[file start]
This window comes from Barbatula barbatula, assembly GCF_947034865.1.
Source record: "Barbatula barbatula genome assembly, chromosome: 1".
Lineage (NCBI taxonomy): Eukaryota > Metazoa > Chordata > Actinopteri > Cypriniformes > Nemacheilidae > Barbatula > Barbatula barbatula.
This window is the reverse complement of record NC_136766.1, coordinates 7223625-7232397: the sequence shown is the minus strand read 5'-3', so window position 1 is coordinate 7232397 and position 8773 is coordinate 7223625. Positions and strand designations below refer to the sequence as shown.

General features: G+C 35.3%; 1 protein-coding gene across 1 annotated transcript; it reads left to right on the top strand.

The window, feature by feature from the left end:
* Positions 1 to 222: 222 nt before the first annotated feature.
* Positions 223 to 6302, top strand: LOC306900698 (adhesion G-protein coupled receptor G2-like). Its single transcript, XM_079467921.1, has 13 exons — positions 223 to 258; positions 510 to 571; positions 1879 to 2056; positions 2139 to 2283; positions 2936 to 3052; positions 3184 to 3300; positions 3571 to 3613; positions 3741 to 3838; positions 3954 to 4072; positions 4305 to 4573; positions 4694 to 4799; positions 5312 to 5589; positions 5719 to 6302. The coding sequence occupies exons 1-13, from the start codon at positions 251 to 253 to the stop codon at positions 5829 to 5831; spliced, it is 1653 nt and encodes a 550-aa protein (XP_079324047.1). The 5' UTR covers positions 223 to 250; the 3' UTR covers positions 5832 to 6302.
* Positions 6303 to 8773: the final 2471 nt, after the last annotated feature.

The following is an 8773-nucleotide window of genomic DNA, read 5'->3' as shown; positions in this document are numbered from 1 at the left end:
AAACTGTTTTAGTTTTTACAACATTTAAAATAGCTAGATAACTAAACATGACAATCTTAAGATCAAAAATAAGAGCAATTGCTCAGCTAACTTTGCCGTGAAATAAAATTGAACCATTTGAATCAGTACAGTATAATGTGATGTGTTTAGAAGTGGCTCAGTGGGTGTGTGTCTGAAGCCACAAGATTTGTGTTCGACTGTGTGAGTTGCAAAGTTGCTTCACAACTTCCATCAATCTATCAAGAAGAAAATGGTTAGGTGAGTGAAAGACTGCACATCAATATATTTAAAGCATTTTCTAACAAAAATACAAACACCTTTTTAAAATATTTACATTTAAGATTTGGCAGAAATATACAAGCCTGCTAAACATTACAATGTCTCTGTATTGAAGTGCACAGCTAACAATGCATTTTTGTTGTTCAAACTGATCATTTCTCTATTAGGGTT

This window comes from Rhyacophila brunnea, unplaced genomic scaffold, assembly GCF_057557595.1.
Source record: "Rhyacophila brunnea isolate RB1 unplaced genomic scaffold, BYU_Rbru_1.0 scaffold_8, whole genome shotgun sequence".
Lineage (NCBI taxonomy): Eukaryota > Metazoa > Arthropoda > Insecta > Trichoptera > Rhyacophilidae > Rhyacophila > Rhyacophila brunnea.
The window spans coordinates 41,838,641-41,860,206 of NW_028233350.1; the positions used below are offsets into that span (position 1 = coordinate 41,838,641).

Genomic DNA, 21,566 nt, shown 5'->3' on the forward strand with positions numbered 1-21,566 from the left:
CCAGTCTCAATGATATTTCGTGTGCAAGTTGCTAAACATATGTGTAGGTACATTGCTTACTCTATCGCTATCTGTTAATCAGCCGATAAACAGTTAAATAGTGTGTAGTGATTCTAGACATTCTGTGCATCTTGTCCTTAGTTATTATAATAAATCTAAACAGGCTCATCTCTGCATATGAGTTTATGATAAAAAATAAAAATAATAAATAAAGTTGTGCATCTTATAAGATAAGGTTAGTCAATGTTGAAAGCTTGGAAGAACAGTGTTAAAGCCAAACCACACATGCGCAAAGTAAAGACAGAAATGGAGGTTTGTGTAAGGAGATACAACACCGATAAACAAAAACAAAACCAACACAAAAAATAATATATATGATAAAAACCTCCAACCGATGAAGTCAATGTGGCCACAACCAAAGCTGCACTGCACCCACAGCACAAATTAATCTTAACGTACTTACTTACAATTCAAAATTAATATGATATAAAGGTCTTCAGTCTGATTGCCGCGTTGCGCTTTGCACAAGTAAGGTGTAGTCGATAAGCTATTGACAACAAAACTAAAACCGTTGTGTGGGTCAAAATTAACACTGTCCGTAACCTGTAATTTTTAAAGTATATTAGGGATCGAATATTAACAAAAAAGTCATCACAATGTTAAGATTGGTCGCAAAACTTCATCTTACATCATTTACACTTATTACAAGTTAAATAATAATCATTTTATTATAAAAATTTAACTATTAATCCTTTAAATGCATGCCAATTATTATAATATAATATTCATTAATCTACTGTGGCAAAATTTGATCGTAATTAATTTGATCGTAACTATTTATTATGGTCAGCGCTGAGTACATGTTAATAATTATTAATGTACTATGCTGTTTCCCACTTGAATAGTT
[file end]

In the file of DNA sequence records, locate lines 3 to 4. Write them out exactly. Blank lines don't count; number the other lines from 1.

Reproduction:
Lineage (NCBI taxonomy): Eukaryota > Metazoa > Chordata > Actinopteri > Cypriniformes > Nemacheilidae > Barbatula > Barbatula barbatula.
This window is the reverse complement of record NC_136766.1, coordinates 7223625-7232397: the sequence shown is the minus strand read 5'-3', so window position 1 is coordinate 7232397 and position 8773 is coordinate 7223625. Positions and strand designations below refer to the sequence as shown.